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Console Applications

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Console applications are 32-bit programs that run without a graphical interface, in a console window, on a target platform. These applications typically do not require much user input and perform a limited set of functions. Although console applications cannot display visuals, you can use all the types and functions of the RTL (run-time library) in a console application.

Any application that contains the following in the code, opens a console window of its own.:

{$APPTYPE CONSOLE}

To create a new Delphi console application

  1. Click File > New > Other > Delphi Projects.
  2. Double-click Console Application.

Then, the IDE creates a project file for this type of source file and displays the Code Editor.

To create a new C++ console application

  1. Click File > New > Other > C++Builder Projects and double-click Console Application. The New Console Application (C++) dialog box opens.
  2. Select the source type (C or C++) for the main module of the project, or enable Specify project source and specify the preexisting file that contains a main or winmain function.
  3. For C++, in the Target Framework group, specify the application type if you want your application to display visuals:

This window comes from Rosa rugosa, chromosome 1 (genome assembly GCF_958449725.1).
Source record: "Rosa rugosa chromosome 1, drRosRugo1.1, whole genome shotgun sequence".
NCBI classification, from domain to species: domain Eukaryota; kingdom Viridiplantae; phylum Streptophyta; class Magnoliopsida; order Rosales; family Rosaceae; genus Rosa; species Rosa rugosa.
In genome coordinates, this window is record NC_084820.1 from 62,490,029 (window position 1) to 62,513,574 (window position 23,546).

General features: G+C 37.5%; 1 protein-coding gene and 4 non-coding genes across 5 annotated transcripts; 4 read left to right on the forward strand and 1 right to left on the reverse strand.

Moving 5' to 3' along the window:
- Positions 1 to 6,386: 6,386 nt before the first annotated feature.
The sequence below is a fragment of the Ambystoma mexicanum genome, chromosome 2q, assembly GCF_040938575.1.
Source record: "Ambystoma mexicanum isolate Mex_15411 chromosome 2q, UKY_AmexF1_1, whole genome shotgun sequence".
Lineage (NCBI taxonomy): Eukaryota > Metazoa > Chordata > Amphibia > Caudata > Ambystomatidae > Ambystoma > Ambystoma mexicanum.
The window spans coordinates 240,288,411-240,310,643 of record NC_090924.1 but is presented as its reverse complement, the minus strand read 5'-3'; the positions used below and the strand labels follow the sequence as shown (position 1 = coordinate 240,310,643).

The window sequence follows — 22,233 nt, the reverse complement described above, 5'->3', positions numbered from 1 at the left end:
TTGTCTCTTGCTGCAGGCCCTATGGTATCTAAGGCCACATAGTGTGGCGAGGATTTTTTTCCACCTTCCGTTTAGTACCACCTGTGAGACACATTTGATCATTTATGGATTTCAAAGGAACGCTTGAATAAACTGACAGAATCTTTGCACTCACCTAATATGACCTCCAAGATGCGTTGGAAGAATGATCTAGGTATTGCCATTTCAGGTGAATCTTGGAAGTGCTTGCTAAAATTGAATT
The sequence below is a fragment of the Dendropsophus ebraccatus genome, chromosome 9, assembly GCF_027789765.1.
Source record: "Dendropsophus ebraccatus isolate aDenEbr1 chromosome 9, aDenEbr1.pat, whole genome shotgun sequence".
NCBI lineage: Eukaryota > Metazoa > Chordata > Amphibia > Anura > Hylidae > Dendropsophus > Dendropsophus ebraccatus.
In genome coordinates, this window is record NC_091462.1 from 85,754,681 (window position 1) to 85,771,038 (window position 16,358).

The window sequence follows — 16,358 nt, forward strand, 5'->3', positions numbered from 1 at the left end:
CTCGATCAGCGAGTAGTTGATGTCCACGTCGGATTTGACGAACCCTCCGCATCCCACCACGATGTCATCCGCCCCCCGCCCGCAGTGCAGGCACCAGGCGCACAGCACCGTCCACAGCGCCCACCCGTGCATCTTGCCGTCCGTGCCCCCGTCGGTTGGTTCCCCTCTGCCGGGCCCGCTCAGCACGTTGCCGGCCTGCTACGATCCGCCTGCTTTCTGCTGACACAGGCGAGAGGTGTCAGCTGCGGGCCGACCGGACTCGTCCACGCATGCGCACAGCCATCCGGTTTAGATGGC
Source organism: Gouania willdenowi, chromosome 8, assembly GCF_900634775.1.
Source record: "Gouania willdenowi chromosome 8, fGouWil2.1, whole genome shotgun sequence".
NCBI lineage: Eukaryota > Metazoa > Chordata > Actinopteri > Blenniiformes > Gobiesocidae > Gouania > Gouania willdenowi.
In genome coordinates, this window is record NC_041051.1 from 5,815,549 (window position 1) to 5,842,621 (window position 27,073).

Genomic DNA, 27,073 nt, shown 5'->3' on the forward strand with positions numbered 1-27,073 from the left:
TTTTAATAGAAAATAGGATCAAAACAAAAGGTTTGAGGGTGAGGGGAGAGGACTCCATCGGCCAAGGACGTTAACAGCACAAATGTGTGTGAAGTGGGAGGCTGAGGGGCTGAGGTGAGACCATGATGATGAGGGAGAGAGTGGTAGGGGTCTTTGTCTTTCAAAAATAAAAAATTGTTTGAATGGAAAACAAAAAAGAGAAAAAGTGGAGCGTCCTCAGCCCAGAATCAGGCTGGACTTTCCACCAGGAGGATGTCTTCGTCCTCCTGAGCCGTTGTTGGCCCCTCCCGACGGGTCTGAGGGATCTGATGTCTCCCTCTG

4. For C++, in the Target Framework group, specify the application type if you want your application to display visuals:
    • FireMonkey: to create a FireMonkey application
    • VCL: to create a VCL application
    • None: a default framework
    Note: Although a console application cannot display visuals, a C++ console application can process visual files from a library (such as icons, bitmaps, video, and so forth). For example, if you do not indicate in the wizard that you want to use the VCL, your application cannot use any of the VCL classes later. Trying to do so causes linker errors.
    New Console Application
  5. Click OK.

Then, the IDE creates a project file for this type of source file and displays the Code Editor.

Your console application must handle all exceptions

Console applications should ensure that no exceptions escape from the program scope. Otherwise, when the program terminates, the operating system displays a dialog with exception information.

Your C++ console applications should handle all exceptions in order to prevent the target platform from attempting to display a dialog when you run the console application. For more information, see Exception Handling in C++Builder.

For example, your Delphi application should include exception handling such as shown in the following code:

program ConsoleExceptionHandling;
{$APPTYPE CONSOLE}
 
uses
  SysUtils;
 
procedure ExecuteProgram;
begin
  // Program does something
  raise Exception.Create('Unforeseen exception');
end;
 
begin
  try
    ExecuteProgram;
  except
    // Handle error condition
    WriteLn('Program terminated due to an exception');
    // Set ExitCode <> 0 to flag error condition (by convention)
    ExitCode := 1;
  end;
 
end.

How your console application terminates

Users can terminate console applications in one of the following ways:

  • Click the Close (X) button.
  • Press Ctrl+C.
  • Press Ctrl+Break.
  • Log off.

To handle these user termination requests, use the options of the Windows API function SetConsoleCtrlHandler. Depending on the user's choice, the application might be terminated forcefully, the process might not shut down cleanly, and the finalization section might not run.

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